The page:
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December 8, 2008


Do You Hate Sleeping Too?

by mikediliberto

06-educationAs some of you already know, for the past year I have being working on my MBA mostly nights and weekends, which basically means that I’ve traded all semblance of a social life in exchange for a degree.

But it is so much more than that.  Last night I finished this semester’s coursework and now I have a month off to reflect (and land a job!) before we start back up again.

It’s been an amazing experience so far;  I can not even begin to describe how much I’ve learned in the past year.  I often find myself reflecting on situations and decisions which I made in the past, and how I would have approached them differently given what I know now.

Like many technical professionals, I started my career on the technical side.  I landed a job with a Fortune 500 firm right out of university, and only then did I begin my exposure to the business side of the world. Far too often technical people get caught in the trap of being technical for the sake of the technology, instead of using technology as needed to solve genuine business issues.  I learned fairly quickly the need to have a business case for innovation, and much to my surprise I was able to play the game pretty well in the political environment that exists in any firm of significant size.

In 2003 I (along with 4,000 others) was “downsized” and ended up at a small startup.  Now for those of you who have worked in a corporation of any significant size, you know that a corporate environment often has clear lines of demarcation;  there are processes and proceedures for just about anything and departments to go to for travel, expenses, and HR.  In a startup environment, it is the exact opposite.  At the startup office, we had poster on the wall with the favorite phrase of our founder “Just Get It Done, Mate!” I was, for a long time, the sole US-based employee (it was an overseas startup).  Somehow, calling it trial by fire doesn’t even do it justice.  In the 4 years I spent there, I learned more about business than I had learned in 4 years of undergrad (ok, ok, 5 years of undergrad) and 3 years of corporate life.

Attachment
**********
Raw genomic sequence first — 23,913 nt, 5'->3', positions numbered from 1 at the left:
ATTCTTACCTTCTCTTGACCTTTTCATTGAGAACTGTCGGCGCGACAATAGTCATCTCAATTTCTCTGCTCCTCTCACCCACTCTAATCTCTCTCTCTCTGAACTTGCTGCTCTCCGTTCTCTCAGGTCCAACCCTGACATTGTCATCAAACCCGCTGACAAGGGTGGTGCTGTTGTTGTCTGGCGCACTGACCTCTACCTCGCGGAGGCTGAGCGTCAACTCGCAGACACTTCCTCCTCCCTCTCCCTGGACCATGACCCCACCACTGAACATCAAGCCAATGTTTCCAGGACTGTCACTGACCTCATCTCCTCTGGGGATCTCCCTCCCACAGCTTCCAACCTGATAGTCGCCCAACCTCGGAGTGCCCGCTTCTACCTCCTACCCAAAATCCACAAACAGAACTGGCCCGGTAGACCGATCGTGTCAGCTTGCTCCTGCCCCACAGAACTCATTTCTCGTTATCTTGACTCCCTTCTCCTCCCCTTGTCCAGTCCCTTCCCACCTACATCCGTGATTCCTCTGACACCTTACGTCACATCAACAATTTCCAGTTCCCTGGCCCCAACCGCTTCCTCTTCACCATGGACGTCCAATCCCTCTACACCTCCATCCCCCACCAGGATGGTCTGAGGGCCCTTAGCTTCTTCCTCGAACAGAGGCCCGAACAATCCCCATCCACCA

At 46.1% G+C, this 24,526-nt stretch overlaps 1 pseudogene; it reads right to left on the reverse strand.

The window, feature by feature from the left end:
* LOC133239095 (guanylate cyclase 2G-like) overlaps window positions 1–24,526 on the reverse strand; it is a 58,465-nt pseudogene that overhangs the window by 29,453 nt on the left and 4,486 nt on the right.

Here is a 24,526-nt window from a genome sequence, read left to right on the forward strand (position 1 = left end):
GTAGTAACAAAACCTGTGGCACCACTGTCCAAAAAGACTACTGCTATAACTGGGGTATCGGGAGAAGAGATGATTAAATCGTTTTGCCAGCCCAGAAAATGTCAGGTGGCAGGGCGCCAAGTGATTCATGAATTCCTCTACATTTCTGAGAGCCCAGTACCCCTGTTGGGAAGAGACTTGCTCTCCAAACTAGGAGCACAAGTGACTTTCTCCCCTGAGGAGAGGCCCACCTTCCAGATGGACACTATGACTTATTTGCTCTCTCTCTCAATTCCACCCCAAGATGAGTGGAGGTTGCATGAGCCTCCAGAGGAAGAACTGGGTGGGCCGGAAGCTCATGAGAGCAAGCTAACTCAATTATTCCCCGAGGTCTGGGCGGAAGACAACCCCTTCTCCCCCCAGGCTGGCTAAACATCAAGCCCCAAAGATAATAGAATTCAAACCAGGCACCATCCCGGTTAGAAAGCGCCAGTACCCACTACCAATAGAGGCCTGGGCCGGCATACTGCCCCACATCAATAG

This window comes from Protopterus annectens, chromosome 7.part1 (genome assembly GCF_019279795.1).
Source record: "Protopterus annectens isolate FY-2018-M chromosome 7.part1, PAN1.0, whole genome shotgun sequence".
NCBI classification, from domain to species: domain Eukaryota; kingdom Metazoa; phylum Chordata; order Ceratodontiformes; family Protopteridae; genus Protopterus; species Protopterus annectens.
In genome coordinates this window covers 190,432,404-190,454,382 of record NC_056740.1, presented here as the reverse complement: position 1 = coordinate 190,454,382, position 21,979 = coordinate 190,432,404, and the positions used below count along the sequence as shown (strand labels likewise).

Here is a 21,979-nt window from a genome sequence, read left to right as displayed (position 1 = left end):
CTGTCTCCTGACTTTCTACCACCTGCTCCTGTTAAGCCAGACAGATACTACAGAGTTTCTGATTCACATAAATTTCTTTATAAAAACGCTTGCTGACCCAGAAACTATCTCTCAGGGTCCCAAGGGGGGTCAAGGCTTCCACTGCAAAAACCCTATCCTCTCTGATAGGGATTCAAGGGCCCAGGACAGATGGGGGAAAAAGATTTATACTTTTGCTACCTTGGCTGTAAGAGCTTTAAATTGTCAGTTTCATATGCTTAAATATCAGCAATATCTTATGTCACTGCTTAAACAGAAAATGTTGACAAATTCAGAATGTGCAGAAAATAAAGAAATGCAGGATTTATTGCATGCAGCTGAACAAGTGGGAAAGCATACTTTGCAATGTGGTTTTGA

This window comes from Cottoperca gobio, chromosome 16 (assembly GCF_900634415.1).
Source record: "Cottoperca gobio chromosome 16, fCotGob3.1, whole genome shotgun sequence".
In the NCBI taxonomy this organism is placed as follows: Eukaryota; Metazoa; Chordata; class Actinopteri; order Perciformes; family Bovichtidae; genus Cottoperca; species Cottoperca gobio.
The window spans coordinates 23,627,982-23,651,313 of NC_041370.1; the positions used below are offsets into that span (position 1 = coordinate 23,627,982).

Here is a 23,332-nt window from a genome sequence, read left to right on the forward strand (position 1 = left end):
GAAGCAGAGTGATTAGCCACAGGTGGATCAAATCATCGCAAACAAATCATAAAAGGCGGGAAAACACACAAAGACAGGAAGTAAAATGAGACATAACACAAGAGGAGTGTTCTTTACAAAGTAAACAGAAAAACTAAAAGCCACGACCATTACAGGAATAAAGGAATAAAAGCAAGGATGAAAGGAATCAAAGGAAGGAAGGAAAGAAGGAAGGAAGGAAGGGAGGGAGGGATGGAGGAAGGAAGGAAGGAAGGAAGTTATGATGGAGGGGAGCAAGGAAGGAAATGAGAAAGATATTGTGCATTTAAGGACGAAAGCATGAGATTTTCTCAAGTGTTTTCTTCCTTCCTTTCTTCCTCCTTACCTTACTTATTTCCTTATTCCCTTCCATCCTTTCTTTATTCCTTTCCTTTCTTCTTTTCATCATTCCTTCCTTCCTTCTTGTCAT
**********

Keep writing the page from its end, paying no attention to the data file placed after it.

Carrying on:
I discovered two things during my 4 years in that startup environement; First, I discovered that I can, in fact, work 12 hours a day, every day.  Secondly, I found that as much as I was learning, I needed more formal business education to become a truely well rounded professional.  Someone once told me that I had great business instincts, but I needed more credentials to back up the decisions that I was making.

So, after scaling back my hours at work to only 8 hour days, I dedicated a solid 4 hours per night, on most nights, to pursuing my MBA. It has not been easy, but I can say, beyond a doubt, that it has been the best educational experience I have undergone thus far. It’s not for everyone, but for me it is the missing piece that I needed.  The irony is, during undergrad, I did not take school nearly as seriously as I do now.  All I ever wanted to do was be social and travel;  the actual education part was never that high on the list. Now, suddenly, I am in an environment with people just like myself and I find myself competing to be better, actually caring about my grades and further, actually wanting to learn even more than the material being taught in class.

So if you can work another 4 hours after you’re done with a standard work day, if you find yourself wanting to know more about the area of business you find yourself in, and if, like many professionals, you find that you work better when the pressure is on, well, you might want to look at getting your MBA too.

I wish I could find the original source of the photo above, but it came to me in an email.  If this is your photo, shoot me a message and I’ll give you credit.

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1 Comment Post a comment
  1. Jan 3 2010

    What’s up, I recently started reading this blog – thanks for the good work. As an FYI that it’s not displaying properly on the BlackBerry Browser (I have a Pearl). Anyway, I’m now on the RSS feed on my PC, so thanks!

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